Short Story -Platform Three

I was having a look at an old blog where I used to post my ramblings and writing and there are a few short stories that I might try and polish up and post here… The first was written for a prompt – the prompt word was “stranger”

Platform Three

trainLooking up at the departure board I sighed, closing my eyes for a second in the vague hope the glowing orange words would change when I looked again, but of course when I peeked out from beneath my lashes the news was still the same. “Delayed”.

It was late, I was cold and I had just had the day from hell. I wanted nothing more than to get back home, maybe have a nice hot bath, but definitely get into the comfort, familiarity and security of my bed, so of course my train was going to be delayed. Stands to reason doesn’t it, on the one day you really need things to run smoothly it’s sods law everything possible will go wrong.

“Sometimes I really hate this country,” I muttered to myself as I slumped into the hard plastic chair to wait for the train that would, I silently prayed, turn up eventually. “A few flakes of snow and everything grinds to a halt… the rest of the world must piss itself laughing at us!”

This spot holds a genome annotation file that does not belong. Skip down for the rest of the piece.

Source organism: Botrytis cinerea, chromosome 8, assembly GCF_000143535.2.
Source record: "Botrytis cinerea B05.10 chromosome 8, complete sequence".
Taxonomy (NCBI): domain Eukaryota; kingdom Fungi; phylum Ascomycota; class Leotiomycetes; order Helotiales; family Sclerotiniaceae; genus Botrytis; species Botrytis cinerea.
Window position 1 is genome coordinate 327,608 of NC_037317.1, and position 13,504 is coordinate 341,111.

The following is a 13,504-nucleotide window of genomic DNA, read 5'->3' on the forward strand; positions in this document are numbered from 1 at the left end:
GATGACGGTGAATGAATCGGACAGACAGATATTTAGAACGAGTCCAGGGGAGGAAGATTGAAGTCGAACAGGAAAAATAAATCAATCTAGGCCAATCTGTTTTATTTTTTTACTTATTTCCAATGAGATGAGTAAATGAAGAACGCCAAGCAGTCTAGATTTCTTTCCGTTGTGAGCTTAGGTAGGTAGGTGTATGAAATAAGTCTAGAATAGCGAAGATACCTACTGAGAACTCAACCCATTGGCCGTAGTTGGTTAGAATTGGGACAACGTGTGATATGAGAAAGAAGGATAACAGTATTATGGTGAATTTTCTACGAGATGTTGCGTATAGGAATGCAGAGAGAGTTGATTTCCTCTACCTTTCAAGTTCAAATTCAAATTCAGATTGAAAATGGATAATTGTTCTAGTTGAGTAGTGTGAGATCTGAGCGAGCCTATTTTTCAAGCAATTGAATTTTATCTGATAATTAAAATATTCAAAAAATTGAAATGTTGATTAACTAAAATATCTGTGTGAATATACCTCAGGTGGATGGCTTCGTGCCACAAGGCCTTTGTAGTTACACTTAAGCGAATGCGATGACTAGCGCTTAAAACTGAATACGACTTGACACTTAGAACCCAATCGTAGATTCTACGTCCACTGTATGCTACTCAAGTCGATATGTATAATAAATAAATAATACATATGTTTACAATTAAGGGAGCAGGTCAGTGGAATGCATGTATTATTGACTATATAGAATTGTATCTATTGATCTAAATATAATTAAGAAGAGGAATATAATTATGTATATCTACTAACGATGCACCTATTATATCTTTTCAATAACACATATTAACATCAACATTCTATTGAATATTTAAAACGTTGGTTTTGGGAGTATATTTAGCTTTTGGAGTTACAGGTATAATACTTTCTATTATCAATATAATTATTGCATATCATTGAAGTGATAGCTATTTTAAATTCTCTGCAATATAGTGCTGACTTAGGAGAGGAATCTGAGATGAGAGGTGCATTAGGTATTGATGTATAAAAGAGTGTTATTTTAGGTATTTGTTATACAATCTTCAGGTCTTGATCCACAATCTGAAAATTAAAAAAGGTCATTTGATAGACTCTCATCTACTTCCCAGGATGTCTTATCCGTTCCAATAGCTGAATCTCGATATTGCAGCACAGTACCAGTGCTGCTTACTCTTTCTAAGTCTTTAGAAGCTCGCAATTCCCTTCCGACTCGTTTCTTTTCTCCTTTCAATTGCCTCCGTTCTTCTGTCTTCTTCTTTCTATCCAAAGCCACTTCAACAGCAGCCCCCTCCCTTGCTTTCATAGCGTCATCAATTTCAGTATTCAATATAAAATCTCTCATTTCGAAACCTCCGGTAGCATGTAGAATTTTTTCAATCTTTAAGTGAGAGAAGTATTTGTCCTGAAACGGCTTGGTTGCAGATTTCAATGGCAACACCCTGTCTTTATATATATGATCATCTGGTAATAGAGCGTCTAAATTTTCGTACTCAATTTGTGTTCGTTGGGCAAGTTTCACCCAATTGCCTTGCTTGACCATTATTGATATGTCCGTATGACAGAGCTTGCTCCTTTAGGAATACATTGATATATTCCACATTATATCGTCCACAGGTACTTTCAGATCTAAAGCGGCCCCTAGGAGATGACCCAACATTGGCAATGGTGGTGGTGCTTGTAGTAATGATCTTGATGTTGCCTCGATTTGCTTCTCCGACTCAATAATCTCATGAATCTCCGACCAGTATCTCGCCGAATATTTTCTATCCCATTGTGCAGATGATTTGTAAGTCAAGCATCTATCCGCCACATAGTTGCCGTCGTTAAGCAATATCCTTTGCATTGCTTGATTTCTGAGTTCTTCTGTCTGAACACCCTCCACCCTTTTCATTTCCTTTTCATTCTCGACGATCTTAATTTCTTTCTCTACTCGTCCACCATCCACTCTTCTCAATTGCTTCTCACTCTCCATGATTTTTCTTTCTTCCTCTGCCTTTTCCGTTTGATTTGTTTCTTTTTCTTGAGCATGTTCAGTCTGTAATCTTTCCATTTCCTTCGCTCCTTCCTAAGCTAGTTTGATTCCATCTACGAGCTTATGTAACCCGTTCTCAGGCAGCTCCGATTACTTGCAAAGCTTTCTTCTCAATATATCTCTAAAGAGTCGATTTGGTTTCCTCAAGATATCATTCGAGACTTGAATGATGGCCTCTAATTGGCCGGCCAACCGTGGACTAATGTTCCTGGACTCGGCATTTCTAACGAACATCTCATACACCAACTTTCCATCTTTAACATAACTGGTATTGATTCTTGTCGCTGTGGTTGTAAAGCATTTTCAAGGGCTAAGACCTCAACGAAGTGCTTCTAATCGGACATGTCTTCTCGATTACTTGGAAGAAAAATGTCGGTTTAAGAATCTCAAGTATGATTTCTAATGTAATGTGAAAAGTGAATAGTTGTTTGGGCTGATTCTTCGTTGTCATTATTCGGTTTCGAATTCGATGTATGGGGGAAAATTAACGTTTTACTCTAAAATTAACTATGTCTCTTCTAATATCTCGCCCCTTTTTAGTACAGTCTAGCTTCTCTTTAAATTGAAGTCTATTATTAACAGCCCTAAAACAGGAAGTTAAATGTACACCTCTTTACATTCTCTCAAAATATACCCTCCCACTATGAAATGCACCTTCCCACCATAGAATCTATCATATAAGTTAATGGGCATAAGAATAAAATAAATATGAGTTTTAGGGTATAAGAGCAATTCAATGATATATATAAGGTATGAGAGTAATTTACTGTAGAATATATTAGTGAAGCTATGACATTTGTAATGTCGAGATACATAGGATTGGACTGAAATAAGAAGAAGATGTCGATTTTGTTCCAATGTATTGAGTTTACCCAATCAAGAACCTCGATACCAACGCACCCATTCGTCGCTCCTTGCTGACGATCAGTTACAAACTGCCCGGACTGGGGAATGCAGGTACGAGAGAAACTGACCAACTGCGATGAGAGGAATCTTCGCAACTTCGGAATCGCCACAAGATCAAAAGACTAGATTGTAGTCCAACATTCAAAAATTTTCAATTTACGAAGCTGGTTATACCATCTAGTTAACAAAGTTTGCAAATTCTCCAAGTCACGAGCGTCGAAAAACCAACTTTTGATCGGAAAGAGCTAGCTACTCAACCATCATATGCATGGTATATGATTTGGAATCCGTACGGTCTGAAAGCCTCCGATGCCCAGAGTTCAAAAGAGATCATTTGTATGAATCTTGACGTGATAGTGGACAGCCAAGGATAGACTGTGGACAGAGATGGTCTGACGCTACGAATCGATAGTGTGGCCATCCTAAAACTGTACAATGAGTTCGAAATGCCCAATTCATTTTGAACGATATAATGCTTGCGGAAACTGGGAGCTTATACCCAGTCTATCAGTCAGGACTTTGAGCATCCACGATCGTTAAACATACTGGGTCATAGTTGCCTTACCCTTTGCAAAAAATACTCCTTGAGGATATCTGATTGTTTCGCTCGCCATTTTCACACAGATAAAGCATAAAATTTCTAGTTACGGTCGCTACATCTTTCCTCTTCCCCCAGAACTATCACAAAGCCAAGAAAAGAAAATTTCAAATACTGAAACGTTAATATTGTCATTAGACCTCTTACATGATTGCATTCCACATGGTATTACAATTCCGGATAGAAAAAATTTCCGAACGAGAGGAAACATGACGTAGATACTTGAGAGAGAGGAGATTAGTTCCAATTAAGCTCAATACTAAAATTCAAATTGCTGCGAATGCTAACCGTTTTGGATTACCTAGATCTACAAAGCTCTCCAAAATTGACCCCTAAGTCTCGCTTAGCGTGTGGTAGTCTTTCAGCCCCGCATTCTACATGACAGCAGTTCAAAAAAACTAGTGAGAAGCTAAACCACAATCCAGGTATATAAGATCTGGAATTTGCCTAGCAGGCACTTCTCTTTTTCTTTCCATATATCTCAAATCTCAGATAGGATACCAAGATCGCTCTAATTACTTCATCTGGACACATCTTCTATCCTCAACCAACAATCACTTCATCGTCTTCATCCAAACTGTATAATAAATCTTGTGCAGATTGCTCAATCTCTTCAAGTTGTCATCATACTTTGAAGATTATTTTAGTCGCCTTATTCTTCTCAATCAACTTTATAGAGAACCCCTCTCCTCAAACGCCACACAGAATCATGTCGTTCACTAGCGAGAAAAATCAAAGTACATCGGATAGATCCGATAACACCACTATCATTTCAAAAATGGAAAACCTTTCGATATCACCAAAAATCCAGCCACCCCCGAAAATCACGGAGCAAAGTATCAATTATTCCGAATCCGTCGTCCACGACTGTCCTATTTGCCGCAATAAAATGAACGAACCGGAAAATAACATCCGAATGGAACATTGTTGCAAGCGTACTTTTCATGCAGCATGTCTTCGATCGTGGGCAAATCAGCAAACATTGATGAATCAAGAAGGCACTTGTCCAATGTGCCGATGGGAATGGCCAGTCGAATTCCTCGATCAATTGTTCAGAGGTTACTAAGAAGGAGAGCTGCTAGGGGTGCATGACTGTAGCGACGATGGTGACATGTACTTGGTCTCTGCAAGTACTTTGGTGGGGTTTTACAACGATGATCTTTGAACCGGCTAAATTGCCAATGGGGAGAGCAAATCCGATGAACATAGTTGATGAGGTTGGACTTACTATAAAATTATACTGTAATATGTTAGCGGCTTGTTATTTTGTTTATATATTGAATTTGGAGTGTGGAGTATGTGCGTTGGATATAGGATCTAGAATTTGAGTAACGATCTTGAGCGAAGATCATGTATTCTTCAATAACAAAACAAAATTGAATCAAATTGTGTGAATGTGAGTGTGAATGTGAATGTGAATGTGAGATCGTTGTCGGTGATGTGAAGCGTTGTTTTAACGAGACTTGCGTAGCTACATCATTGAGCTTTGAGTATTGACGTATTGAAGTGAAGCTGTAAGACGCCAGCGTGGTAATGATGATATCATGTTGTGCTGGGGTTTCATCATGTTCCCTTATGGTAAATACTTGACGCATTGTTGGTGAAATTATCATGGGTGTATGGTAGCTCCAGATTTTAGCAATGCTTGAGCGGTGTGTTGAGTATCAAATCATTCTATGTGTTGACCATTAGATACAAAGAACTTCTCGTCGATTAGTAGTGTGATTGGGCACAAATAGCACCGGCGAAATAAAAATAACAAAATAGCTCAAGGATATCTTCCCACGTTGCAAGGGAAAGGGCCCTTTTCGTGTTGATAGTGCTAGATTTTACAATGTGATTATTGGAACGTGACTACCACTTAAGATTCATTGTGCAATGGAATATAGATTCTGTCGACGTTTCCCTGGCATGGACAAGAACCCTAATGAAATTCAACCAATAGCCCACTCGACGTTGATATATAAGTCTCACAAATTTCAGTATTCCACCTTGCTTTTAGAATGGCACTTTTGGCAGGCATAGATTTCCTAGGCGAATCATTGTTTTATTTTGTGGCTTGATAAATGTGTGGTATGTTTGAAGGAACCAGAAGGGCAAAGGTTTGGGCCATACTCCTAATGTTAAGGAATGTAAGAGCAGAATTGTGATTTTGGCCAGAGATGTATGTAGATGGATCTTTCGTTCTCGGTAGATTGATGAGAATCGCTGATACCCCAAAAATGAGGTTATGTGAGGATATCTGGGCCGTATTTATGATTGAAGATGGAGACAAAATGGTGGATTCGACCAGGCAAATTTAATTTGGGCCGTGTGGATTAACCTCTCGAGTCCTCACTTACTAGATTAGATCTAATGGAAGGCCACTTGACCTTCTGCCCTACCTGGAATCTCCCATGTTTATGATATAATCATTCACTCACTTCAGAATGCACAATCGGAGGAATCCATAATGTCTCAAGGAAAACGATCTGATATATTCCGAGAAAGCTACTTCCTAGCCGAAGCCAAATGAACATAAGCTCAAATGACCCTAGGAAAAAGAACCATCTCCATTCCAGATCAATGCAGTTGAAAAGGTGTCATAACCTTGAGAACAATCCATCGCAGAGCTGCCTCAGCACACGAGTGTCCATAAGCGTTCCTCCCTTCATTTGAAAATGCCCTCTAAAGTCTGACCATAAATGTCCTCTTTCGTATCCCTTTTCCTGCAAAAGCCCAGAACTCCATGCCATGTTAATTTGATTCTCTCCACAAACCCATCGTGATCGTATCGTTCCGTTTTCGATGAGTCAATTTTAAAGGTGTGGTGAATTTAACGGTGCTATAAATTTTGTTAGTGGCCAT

Wrapping my arms around myself in some vain attempt to hold in the heat the draughty station platform had leeched from my very bones I shivered and tried to find some comfort in the worlds most uncomfortable of seats. How was it possible to design a moulded plastic chair that was almost the entirely wrong shape to fit a human body? There are some days you know the world really does hate you.

From the moment I had got out of bed that morning my instincts had told me to get right back in there and skip the day, there was no way it was ever going to be a good one after all. But I had somewhere to be and something to do, something I had already been putting off for days, weeks really, something that couldn’t carry on and I had decided today would be the day. A decision that had been a lot easier to reach a few days earlier when it was still something in the distance, not so easy once I was leaving the house for a journey I’d made countless times before but never planned to make again.

When he’d first got the promotion and moved we had said it wouldn’t change things, we had said we would make it work and the distance wouldn’t break us. I think we meant it at the time, I’m sure I did, but time and distance proved too great in the end and while I waited for that old adage to kick in, you know the one about distance making the heart grow fonder, I started to realise I wasn’t missing him, I wasn’t waiting for his call and I wasn’t wishing he was back with me. That’s when I knew I had to end it; it wasn’t fair on either of us to carry on. There was no point lying to him and pretending I felt things I no longer did, if I ever had. Being apart made me unsure of even that, how could I have loved someone if it had been so easy for those feelings to fade?